National Union of Students backs campaign to end gay blood ban
The NUS has backed a campaign calling for the end of the ban on gay blood donation.
Currently, the UK is facing a critical blood shortage due to a 40% drop in blood donation levels – with an estimated 204,000 extra donors to meet demand.
However, regulations in England, Scotland and Wales continue to ban all men who have sex with men (MSM) from giving blood, unless they are celibate for one year after their last sexual encounter.
The ban also affects many women who are married to bisexual men – as the ban also prevents women who have slept with MSM from giving blood.
Until 2011, MSM were permanently banned from giving blood across the UK – but the system was changed in England, Scotland and Wales.
Northern Ireland continues to maintain a permanent ban, despite admitting it has “no evidence”.
Following the launch of the Freedom to Donate campaign, which aims to introduce a system based on individual risk instead of discriminating against an entire group, as operated in countries including South Africa, Spain and Italy.
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The group already has the backing of politicians including Green MP Caroline Lucas, and Tim Farron, the new leader of the Liberal Democrats – and the National Union of Students has now also backed the campaign.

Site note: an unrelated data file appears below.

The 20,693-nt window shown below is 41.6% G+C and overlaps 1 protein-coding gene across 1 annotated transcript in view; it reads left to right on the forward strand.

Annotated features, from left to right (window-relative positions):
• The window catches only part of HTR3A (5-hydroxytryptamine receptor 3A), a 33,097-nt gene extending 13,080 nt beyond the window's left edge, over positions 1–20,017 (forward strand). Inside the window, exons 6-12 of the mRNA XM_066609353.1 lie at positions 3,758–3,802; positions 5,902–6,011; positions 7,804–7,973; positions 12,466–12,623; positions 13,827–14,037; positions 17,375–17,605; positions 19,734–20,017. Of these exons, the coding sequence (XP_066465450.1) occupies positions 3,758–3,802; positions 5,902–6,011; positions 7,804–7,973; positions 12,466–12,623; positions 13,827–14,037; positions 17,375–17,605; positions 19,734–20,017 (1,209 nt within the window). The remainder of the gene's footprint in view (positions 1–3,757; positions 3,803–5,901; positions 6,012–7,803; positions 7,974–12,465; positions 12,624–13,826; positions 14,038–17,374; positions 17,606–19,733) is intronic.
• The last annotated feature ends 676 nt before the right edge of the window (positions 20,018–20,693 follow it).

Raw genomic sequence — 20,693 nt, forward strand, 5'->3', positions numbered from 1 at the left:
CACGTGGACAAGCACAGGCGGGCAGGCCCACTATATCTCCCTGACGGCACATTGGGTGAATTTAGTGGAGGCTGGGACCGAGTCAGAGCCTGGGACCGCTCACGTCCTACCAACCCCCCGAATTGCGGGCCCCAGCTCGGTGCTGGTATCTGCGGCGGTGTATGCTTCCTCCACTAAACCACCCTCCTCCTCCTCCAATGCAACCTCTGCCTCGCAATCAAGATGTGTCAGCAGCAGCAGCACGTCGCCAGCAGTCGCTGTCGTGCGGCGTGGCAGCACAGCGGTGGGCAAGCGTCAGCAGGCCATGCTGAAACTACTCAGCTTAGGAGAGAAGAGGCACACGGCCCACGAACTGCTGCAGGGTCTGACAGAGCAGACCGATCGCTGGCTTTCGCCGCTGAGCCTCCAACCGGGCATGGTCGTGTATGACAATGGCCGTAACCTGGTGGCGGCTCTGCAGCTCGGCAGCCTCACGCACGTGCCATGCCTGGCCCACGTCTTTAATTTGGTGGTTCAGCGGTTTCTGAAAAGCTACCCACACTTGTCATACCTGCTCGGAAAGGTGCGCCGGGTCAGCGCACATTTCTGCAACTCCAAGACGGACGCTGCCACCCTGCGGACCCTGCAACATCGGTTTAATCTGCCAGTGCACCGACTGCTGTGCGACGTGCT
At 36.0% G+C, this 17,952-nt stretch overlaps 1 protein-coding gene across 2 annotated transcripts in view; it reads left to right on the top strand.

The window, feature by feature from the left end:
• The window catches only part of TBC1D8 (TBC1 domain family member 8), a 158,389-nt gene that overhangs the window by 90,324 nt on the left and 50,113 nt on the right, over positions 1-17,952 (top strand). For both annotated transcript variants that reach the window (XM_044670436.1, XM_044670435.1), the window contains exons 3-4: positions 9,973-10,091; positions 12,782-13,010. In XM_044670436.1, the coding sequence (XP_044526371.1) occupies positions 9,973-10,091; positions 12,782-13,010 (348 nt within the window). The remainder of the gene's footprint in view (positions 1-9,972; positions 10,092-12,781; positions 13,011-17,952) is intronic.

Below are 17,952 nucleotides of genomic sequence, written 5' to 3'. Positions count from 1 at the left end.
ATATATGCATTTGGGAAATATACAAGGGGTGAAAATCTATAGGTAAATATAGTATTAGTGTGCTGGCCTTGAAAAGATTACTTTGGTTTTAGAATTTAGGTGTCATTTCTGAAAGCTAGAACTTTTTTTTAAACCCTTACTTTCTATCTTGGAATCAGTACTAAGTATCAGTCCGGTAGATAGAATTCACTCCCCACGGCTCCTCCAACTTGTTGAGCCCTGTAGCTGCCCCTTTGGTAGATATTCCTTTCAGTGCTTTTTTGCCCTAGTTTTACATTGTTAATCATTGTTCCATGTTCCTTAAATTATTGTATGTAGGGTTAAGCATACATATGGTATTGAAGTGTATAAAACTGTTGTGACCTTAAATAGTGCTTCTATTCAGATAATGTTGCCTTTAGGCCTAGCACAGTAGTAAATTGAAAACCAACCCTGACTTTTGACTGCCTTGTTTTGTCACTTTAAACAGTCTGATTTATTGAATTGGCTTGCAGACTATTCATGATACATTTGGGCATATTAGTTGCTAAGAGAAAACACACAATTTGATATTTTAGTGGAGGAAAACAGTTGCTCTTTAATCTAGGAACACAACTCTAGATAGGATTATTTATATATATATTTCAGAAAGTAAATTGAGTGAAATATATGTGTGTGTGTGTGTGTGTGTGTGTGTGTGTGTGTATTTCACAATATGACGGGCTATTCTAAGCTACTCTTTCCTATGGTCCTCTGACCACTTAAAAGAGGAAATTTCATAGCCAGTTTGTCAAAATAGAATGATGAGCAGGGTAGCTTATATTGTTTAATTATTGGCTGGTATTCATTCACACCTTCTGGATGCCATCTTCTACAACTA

NUS LGBT Officer (Open Place), Robbiie Young said: “NUS supports a fair blood donation system which is based on an assessment of risky sexual behaviours rather than an individual’s sexual orientation.”
Writing earlier this week, Mr Farron argued: “With blood donation falling massively over the last decade, we literally cannot afford to turn people away on the basis of a confused and judgemental policy that doesn’t fit our needs or sensibilities.
“The current rules are based on assumptions of fixed, binary sex and gender identities that make no sense now, if they ever did, and, as well as being offensive – not just to those affected, but actually, to all of us – it’s frankly stupid to lock out millions of people who are willing and able to help.”